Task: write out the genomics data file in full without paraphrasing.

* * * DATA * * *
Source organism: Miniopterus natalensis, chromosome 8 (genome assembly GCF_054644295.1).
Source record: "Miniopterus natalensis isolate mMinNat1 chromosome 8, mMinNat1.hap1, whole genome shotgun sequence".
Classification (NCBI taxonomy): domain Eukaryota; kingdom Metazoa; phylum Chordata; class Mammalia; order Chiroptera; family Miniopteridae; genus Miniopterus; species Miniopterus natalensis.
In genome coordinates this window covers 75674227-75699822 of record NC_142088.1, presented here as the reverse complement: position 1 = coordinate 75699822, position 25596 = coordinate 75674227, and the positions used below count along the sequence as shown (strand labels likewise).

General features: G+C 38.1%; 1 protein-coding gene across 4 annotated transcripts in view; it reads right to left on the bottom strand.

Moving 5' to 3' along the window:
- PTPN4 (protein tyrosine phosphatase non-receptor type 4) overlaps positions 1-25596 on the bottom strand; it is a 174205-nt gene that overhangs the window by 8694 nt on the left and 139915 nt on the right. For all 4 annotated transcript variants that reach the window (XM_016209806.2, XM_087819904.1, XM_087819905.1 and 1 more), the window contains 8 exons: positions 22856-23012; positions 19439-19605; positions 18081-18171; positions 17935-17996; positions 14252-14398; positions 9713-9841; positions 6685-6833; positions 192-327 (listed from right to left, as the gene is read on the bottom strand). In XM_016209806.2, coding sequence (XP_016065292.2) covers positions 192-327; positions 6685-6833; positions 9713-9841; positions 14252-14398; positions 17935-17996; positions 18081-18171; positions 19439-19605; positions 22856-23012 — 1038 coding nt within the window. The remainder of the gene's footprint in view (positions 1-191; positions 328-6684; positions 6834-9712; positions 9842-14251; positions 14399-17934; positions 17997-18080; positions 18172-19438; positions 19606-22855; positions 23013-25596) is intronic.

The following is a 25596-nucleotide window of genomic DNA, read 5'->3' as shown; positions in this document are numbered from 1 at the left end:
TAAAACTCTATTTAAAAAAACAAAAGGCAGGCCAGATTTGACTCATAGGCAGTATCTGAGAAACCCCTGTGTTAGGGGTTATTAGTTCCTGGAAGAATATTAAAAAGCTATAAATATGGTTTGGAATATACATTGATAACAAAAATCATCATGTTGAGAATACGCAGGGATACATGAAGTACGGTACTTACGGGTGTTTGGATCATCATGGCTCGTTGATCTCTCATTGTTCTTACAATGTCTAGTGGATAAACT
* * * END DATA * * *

Source organism: Miniopterus natalensis, chromosome 8 (genome assembly GCF_054644295.1).
Source record: "Miniopterus natalensis isolate mMinNat1 chromosome 8, mMinNat1.hap1, whole genome shotgun sequence".
Classification (NCBI taxonomy): domain Eukaryota; kingdom Metazoa; phylum Chordata; class Mammalia; order Chiroptera; family Miniopteridae; genus Miniopterus; species Miniopterus natalensis.
In genome coordinates this window covers 75674227-75699822 of record NC_142088.1, presented here as the reverse complement: position 1 = coordinate 75699822, position 25596 = coordinate 75674227, and the positions used below count along the sequence as shown (strand labels likewise).

General features: G+C 38.1%; 1 protein-coding gene across 4 annotated transcripts in view; it reads right to left on the bottom strand.

Moving 5' to 3' along the window:
- PTPN4 (protein tyrosine phosphatase non-receptor type 4) overlaps positions 1-25596 on the bottom strand; it is a 174205-nt gene that overhangs the window by 8694 nt on the left and 139915 nt on the right. For all 4 annotated transcript variants that reach the window (XM_016209806.2, XM_087819904.1, XM_087819905.1 and 1 more), the window contains 8 exons: positions 22856-23012; positions 19439-19605; positions 18081-18171; positions 17935-17996; positions 14252-14398; positions 9713-9841; positions 6685-6833; positions 192-327 (listed from right to left, as the gene is read on the bottom strand). In XM_016209806.2, coding sequence (XP_016065292.2) covers positions 192-327; positions 6685-6833; positions 9713-9841; positions 14252-14398; positions 17935-17996; positions 18081-18171; positions 19439-19605; positions 22856-23012 — 1038 coding nt within the window. The remainder of the gene's footprint in view (positions 1-191; positions 328-6684; positions 6834-9712; positions 9842-14251; positions 14399-17934; positions 17997-18080; positions 18172-19438; positions 19606-22855; positions 23013-25596) is intronic.

The following is a 25596-nucleotide window of genomic DNA, read 5'->3' as shown; positions in this document are numbered from 1 at the left end:
TAAAACTCTATTTAAAAAAACAAAAGGCAGGCCAGATTTGACTCATAGGCAGTATCTGAGAAACCCCTGTGTTAGGGGTTATTAGTTCCTGGAAGAATATTAAAAAGCTATAAATATGGTTTGGAATATACATTGATAACAAAAATCATCATGTTGAGAATACGCAGGGATACATGAAGTACGGTACTTACGGGTGTTTGGATCATCATGGCTCGTTGATCTCTCATTGTTCTTACAATGTCTAGTGGATAAACT